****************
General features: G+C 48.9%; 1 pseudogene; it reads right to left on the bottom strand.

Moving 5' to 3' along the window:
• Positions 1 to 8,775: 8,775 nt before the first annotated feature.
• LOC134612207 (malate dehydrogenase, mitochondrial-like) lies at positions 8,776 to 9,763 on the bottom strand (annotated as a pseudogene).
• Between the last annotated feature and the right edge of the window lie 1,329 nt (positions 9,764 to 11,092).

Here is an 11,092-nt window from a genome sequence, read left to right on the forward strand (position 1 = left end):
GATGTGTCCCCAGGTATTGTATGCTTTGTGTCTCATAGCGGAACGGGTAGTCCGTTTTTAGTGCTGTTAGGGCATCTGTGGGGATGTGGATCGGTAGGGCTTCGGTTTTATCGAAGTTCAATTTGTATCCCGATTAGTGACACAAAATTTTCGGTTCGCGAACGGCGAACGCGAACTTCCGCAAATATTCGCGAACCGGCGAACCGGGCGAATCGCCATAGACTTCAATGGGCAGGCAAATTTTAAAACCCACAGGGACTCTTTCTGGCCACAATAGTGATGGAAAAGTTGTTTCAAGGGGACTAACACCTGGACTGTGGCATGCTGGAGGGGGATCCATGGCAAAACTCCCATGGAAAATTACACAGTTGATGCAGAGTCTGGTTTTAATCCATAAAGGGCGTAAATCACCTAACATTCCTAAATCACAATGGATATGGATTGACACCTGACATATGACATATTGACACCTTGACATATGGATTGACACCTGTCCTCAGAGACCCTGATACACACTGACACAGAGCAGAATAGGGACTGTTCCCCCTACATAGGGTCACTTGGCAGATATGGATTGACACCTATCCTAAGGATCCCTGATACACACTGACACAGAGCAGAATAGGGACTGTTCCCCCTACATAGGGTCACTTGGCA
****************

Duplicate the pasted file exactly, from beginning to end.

General features: G+C 48.9%; 1 pseudogene; it reads right to left on the bottom strand.

Moving 5' to 3' along the window:
• Positions 1 to 8,775: 8,775 nt before the first annotated feature.
• LOC134612207 (malate dehydrogenase, mitochondrial-like) lies at positions 8,776 to 9,763 on the bottom strand (annotated as a pseudogene).
• Between the last annotated feature and the right edge of the window lie 1,329 nt (positions 9,764 to 11,092).

Here is an 11,092-nt window from a genome sequence, read left to right on the forward strand (position 1 = left end):
GATGTGTCCCCAGGTATTGTATGCTTTGTGTCTCATAGCGGAACGGGTAGTCCGTTTTTAGTGCTGTTAGGGCATCTGTGGGGATGTGGATCGGTAGGGCTTCGGTTTTATCGAAGTTCAATTTGTATCCCGATTAGTGACACAAAATTTTCGGTTCGCGAACGGCGAACGCGAACTTCCGCAAATATTCGCGAACCGGCGAACCGGGCGAATCGCCATAGACTTCAATGGGCAGGCAAATTTTAAAACCCACAGGGACTCTTTCTGGCCACAATAGTGATGGAAAAGTTGTTTCAAGGGGACTAACACCTGGACTGTGGCATGCTGGAGGGGGATCCATGGCAAAACTCCCATGGAAAATTACACAGTTGATGCAGAGTCTGGTTTTAATCCATAAAGGGCGTAAATCACCTAACATTCCTAAATCACAATGGATATGGATTGACACCTGACATATGACATATTGACACCTTGACATATGGATTGACACCTGTCCTCAGAGACCCTGATACACACTGACACAGAGCAGAATAGGGACTGTTCCCCCTACATAGGGTCACTTGGCAGATATGGATTGACACCTATCCTAAGGATCCCTGATACACACTGACACAGAGCAGAATAGGGACTGTTCCCCCTACATAGGGTCACTTGGCA